%E2%80%9CI+had+the+seventh+best+long+jump+for+women+in+the+nation%2C+so+I+really+wanted+to+go+the+Olympics.%E2%80%9D

DVHS Staff Directory

“I had the seventh best long jump for women in the nation, so I really wanted to go the Olympics.”

Ms. Pam Sheppel: “My school — which was me — won the Southern Section title [for track and field]. I ran only 3 events. I won the 220 [yard], I won the long jump, and I took second in the 100 [yard]. That was enough points to win the section. It was wild. It was really crazy. The woman who beat me in the 100 was Evelyn Ashford— she went on to the Olympics [Ashford won the 100-meter dash at the 1984 Olympics]. She had a sister so the two of them were really good. I would just barely beat her sister to get second.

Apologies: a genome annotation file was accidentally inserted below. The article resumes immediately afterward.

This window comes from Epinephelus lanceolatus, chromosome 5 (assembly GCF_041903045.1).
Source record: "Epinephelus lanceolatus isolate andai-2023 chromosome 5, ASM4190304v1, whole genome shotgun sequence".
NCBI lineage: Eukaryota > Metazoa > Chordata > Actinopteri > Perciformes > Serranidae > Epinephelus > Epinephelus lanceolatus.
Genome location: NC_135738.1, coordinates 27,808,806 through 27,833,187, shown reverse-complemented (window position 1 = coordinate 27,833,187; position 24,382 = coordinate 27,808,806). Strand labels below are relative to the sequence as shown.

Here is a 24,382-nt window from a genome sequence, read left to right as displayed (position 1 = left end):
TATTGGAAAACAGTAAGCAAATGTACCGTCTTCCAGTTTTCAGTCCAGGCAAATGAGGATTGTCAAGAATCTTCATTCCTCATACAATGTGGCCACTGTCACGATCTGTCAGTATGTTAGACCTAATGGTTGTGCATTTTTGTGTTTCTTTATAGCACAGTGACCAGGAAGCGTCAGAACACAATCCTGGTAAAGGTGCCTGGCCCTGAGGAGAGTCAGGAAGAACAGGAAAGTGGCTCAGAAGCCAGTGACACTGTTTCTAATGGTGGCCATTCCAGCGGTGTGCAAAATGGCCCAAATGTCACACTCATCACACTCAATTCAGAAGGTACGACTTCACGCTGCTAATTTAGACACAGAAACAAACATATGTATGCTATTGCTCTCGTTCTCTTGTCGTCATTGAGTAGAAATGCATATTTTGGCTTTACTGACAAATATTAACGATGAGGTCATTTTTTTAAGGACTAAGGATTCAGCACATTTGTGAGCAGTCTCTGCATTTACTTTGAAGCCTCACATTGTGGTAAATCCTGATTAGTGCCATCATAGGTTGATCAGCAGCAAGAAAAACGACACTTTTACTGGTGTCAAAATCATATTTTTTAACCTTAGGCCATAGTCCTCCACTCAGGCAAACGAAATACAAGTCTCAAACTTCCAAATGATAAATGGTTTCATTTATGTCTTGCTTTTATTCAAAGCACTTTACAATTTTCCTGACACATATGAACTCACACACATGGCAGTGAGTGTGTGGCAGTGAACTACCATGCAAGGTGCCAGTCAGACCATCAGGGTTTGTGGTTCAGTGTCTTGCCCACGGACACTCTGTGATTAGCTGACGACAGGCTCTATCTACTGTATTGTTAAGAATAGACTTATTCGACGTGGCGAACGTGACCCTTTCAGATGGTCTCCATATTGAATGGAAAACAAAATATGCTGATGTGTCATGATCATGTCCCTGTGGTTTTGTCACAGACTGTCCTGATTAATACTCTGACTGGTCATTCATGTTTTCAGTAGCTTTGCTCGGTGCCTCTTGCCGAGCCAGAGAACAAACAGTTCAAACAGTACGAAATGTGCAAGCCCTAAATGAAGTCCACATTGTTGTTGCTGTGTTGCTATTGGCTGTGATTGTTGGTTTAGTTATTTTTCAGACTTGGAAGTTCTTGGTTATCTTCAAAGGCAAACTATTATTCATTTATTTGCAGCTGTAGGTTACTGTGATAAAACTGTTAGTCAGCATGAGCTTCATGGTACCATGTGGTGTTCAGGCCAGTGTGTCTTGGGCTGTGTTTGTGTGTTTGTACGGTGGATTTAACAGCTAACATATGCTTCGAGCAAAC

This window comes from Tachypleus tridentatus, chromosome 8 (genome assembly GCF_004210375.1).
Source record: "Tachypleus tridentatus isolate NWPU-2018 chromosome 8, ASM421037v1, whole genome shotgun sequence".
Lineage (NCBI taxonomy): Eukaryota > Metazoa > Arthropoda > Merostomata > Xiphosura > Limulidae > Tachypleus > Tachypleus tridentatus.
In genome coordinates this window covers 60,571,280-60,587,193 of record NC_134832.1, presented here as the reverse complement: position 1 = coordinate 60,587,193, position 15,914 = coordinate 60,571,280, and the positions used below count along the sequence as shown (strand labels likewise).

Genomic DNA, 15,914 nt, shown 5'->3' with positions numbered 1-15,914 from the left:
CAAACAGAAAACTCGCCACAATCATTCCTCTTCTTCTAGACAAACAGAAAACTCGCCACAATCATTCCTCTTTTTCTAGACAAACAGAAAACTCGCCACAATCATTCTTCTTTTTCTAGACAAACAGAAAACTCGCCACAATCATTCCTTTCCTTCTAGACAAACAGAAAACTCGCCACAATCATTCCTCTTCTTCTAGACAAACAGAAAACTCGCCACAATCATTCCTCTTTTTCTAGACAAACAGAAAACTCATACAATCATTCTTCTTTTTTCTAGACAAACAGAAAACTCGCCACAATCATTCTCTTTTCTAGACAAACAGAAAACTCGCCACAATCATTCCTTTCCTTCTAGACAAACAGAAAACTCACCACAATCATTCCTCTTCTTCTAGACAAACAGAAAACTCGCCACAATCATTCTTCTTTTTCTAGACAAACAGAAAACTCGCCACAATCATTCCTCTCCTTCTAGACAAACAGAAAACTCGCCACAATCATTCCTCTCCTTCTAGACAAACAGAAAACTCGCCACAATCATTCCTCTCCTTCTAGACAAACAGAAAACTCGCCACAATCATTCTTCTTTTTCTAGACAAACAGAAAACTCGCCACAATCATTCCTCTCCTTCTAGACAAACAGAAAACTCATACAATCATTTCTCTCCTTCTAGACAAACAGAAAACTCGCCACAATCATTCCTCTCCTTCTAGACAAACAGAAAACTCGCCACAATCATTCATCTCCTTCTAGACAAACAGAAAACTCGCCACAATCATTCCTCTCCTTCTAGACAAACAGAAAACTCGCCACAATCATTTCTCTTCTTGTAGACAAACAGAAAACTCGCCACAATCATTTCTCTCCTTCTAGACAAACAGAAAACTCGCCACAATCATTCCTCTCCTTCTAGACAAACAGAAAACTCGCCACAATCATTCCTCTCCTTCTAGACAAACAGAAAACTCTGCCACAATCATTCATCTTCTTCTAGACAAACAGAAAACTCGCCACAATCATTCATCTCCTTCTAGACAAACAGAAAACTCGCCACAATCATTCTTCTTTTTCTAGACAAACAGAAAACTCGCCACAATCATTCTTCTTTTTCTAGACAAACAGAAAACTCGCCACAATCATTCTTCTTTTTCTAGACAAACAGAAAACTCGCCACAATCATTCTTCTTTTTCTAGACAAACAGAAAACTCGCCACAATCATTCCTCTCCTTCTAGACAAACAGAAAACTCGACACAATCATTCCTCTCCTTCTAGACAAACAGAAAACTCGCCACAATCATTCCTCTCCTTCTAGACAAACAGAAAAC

Back then races were in yards, not meters. My 100 [yard time] would be the equivalent now to an 11-flat [100-meter time]. My 200 meter would be 24-something seconds. My long jump was 19 feet. Now people can jump further, but back then it was good enough to be competitive. 

I had the seventh best long jump for women in the nation, so I really wanted to go to the Olympics. In my mind, I was like, I have to knock off three people and I can go to the Olympics! 

In my senior year I got recruited by UCLA and USC at the Mt. Sac and Arcadia [meets]. It was the first year that they were giving women scholarships for sports, the year Title IX was going into effect, the year I was going to be a freshman in college. I ended up choosing USC’s program. There were only two women who had scholarships [for each sport]. I was a freshman and my roommate was a sophomore, and we had the two track scholarships. And there were two swimming scholarship students on our floor. We were the trailblazers. It was so fun.”

Look in the next issue of the Wildcat Tribune for the full story!

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